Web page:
preserving family photographs      preserving family photographs  
Drop Front Boxes are so named as the front wall of the inner box “drops down” to offer easy access. (Please click on either image for more information.)


Whether using clear sleeves or bags (on left), or opaque envelopes or folders (on right) when preserving family photographs, placing them in acid-free Drop Front Boxes will add yet another layer of archival protection while keeping your photos organized & accessible. These versatile boxes are relatively inexpensive, and are available in many sizes / in 1-1/2″ and 3″ depths / and in four different colors.



Step 5 – Identification of Family & Friends(!)


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Florence pointing out who’s who & what’s what, so that this information can follow this photograph into the future.


In the photos above, an economical 16 x 20 x 1-1/2″ Drop Front Box is being used to transport and further support this large and fragile photograph. Here Florence is identifying the individuals in the photo—with the names / dates / & places jotted down to be added to the family archive (see below)—while the Crystal Clear Bag is keeping any finger oils off the actual print.



Step 6 – Matting & Framing


preserving family photographs
The photo surrounded by mat board color samples. (Please click on the image for more information.)


Matting and framing a unique family photograph such as this allows it to be enjoyed & shared every day, and here are the steps to follow (please contact us for more information on any of these easy procedures):

1. lay your photo out on a clean, dry surface
2. place Mat Board Samples next to the print to determine the best color match (here it’s the bottom right!)
3. measure the photo
4. enter your measurements & color choices into the easy-to-use Custom Mat Cutting Template
5. order your mat, frame & hardware
6. when received, mount your photo into its window mat using archival Mounting Corners
7. assemble your metal section frame or prepare a Gallery 12 Wood Frame
8. assemble the matted piece / a sheet of Acrylite OP-3 glazing (to filter out harmful UV light) / and the frame
9. hang your newly-framed photo (out of direct sunlight / florescent light) and enjoy it every day!
When displaying family papers and photographs, exposure to all light (visible and ultraviolet) can cause fading, darkening, and other changes. The best protection from light is to display copies of the originals and keep the originals in a box. If you display the original items, use ultraviolet filtering glass or acrylic in the frame, and avoid daylight and fluorescent lighting.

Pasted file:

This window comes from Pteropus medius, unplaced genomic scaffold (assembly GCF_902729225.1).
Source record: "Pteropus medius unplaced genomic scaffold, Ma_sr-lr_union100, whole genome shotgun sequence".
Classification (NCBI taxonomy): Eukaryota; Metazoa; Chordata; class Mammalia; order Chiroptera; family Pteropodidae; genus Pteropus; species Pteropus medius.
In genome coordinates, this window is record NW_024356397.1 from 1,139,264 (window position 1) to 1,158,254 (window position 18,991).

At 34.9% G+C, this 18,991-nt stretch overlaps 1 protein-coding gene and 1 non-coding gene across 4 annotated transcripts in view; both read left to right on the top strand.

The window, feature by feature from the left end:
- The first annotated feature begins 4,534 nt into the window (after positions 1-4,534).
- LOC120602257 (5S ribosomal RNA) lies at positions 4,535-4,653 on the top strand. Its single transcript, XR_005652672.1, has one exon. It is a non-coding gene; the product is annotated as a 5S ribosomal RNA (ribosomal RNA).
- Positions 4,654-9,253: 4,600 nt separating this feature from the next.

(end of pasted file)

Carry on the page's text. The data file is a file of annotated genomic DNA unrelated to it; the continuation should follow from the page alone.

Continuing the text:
Step 7 – Printing & Sharing Copies


preserving family photographs
The print on the right is of the entire photograph, while the print on the left is a smaller version that includes the identification information that Florence provided (see below). Both have been placed in acid-free Print Pages and then into an archival Collector Grade Binder. (Please click on the image for more information.)


As mentioned toward the top of this blog, once a photo has been scanned it’s possible to print multiple copies for photo albums and to share with other family members. It’s also possible to email a digital image file to far-off relatives and friends.



Preserving Family Photographs: Final Thoughts


  preserving family photographs     preserving family photographs


Beyond the physical preservation of this photo in an archival bag and an acid-free box, of monumental importance is the information that Florence provided as to the who’s who and what’s what of this old family photo (see photo on right), information that can be shared with future generations. Without her input the story behind this photograph would be lost to the ages, and we encourage you to ask relatives to help with the same sort of identifications when it comes to your own family photographs.


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(Please click on either image to see our blog on “Your HOME as Family History & Genealogy Resource.”)


In closing, we hope you’ll follow these 7 Steps when preserving family photographs—and family history!—in your own archive, now and for posterity, and will feel free to contact us here at Archival Methods with any additional questions you may have.



Preserving Family Photographs: Additional Links


  preserving family photographs     preserving family photographs  
Our blog homepage, where you’ll find all sorts of additional information. (Please click for more information.)


Click here for our blog on Conservators: Pros You Should Know

Click here for more information on the Association of Personal Photo Organizers (APPO)

Click here to see our wide range of blogs on archival materials and how to use them

Click here to see our short, informative videos on a host of archival topics